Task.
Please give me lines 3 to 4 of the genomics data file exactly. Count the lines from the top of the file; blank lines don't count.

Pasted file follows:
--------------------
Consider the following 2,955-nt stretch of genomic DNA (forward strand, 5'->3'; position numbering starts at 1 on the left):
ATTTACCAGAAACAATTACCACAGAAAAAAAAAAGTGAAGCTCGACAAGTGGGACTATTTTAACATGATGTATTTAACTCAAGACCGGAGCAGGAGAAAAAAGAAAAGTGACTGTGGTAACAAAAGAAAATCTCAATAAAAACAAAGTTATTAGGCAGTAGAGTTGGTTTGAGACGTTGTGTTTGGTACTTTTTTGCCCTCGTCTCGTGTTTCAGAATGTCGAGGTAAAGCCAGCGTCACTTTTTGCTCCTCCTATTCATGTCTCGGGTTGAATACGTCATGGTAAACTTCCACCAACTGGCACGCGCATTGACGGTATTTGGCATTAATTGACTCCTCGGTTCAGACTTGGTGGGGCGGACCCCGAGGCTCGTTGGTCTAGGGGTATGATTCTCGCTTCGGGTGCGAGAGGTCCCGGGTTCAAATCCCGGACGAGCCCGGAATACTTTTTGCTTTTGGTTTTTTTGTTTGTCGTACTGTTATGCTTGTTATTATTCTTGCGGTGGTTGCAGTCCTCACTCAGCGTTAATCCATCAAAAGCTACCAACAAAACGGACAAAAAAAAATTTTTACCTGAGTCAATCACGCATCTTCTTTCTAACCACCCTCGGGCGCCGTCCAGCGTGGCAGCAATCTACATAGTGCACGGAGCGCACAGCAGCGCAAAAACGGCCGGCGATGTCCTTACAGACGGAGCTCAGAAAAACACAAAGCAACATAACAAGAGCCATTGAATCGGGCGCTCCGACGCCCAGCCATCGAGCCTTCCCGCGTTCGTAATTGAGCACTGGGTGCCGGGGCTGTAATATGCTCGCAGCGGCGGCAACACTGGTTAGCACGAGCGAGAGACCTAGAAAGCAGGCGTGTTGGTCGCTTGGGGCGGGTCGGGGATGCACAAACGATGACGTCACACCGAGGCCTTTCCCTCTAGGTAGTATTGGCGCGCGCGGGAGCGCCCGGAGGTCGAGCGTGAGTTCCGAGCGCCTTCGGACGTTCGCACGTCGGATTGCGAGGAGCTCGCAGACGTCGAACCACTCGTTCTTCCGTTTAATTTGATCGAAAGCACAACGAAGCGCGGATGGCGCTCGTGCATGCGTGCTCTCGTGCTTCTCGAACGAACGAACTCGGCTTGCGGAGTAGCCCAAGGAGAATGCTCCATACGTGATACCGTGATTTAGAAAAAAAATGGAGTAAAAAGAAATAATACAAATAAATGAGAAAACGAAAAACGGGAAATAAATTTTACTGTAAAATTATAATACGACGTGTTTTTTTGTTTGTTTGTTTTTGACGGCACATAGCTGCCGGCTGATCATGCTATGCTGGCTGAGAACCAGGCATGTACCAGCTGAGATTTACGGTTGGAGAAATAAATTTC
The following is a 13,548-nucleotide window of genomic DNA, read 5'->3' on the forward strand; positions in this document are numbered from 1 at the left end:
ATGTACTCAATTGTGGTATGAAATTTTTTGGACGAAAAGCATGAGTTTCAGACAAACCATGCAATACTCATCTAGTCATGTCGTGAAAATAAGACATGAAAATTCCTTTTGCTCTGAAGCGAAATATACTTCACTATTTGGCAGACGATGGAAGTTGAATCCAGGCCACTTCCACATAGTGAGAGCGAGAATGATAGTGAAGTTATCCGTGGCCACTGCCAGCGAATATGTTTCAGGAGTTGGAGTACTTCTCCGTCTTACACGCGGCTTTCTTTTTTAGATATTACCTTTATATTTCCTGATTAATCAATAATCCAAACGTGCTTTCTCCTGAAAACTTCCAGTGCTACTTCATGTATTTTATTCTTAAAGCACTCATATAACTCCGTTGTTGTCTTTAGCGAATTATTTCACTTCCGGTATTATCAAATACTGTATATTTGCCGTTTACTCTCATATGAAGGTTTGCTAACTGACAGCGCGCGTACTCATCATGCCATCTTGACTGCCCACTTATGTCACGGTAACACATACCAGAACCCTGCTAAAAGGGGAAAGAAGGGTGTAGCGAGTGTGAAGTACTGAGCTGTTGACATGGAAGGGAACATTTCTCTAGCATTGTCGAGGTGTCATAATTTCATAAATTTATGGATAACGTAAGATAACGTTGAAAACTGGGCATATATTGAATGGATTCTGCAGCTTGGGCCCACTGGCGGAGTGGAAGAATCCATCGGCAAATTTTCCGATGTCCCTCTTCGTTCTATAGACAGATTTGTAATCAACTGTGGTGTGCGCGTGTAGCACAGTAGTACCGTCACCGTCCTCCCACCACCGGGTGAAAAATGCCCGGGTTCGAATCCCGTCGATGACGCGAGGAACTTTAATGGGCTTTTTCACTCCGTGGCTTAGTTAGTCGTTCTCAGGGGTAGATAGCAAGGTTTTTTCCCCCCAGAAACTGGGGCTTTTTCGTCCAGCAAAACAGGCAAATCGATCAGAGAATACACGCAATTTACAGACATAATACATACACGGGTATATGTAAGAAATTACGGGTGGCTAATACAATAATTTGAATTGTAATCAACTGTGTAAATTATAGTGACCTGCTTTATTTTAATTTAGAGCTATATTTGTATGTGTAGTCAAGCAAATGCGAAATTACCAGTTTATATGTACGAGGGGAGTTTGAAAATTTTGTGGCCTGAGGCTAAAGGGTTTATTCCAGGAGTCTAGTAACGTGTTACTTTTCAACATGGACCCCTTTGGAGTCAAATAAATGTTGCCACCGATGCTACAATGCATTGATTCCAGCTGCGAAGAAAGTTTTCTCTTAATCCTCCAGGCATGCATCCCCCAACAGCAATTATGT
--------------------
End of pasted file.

The following is a 13,548-nucleotide window of genomic DNA, read 5'->3' on the forward strand; positions in this document are numbered from 1 at the left end:
ATGTACTCAATTGTGGTATGAAATTTTTTGGACGAAAAGCATGAGTTTCAGACAAACCATGCAATACTCATCTAGTCATGTCGTGAAAATAAGACATGAAAATTCCTTTTGCTCTGAAGCGAAATATACTTCACTATTTGGCAGACGATGGAAGTTGAATCCAGGCCACTTCCACATAGTGAGAGCGAGAATGATAGTGAAGTTATCCGTGGCCACTGCCAGCGAATATGTTTCAGGAGTTGGAGTACTTCTCCGTCTTACACGCGGCTTTCTTTTTTAGATATTACCTTTATATTTCCTGATTAATCAATAATCCAAACGTGCTTTCTCCTGAAAACTTCCAGTGCTACTTCATGTATTTTATTCTTAAAGCACTCATATAACTCCGTTGTTGTCTTTAGCGAATTATTTCACTTCCGGTATTATCAAATACTGTATATTTGCCGTTTACTCTCATATGAAGGTTTGCTAACTGACAGCGCGCGTACTCATCATGCCATCTTGACTGCCCACTTATGTCACGGTAACACATACCAGAACCCTGCTAAAAGGGGAAAGAAGGGTGTAGCGAGTGTGAAGTACTGAGCTGTTGACATGGAAGGGAACATTTCTCTAGCATTGTCGAGGTGTCATAATTTCATAAATTTATGGATAACGTAAGATAACGTTGAAAACTGGGCATATATTGAATGGATTCTGCAGCTTGGGCCCACTGGCGGAGTGGAAGAATCCATCGGCAAATTTTCCGATGTCCCTCTTCGTTCTATAGACAGATTTGTAATCAACTGTGGTGTGCGCGTGTAGCACAGTAGTACCGTCACCGTCCTCCCACCACCGGGTGAAAAATGCCCGGGTTCGAATCCCGTCGATGACGCGAGGAACTTTAATGGGCTTTTTCACTCCGTGGCTTAGTTAGTCGTTCTCAGGGGTAGATAGCAAGGTTTTTTCCCCCCAGAAACTGGGGCTTTTTCGTCCAGCAAAACAGGCAAATCGATCAGAGAATACACGCAATTTACAGACATAATACATACACGGGTATATGTAAGAAATTACGGGTGGCTAATACAATAATTTGAATTGTAATCAACTGTGTAAATTATAGTGACCTGCTTTATTTTAATTTAGAGCTATATTTGTATGTGTAGTCAAGCAAATGCGAAATTACCAGTTTATATGTACGAGGGGAGTTTGAAAATTTTGTGGCCTGAGGCTAAAGGGTTTATTCCAGGAGTCTAGTAACGTGTTACTTTTCAACATGGACCCCTTTGGAGTCAAATAAATGTTGCCACCGATGCTACAATGCATTGATTCCAGCTGCGAAGAAAGTTTTCTCTTAATCCTCCAGGCATGCATCCCCCAACAGCAATTATGT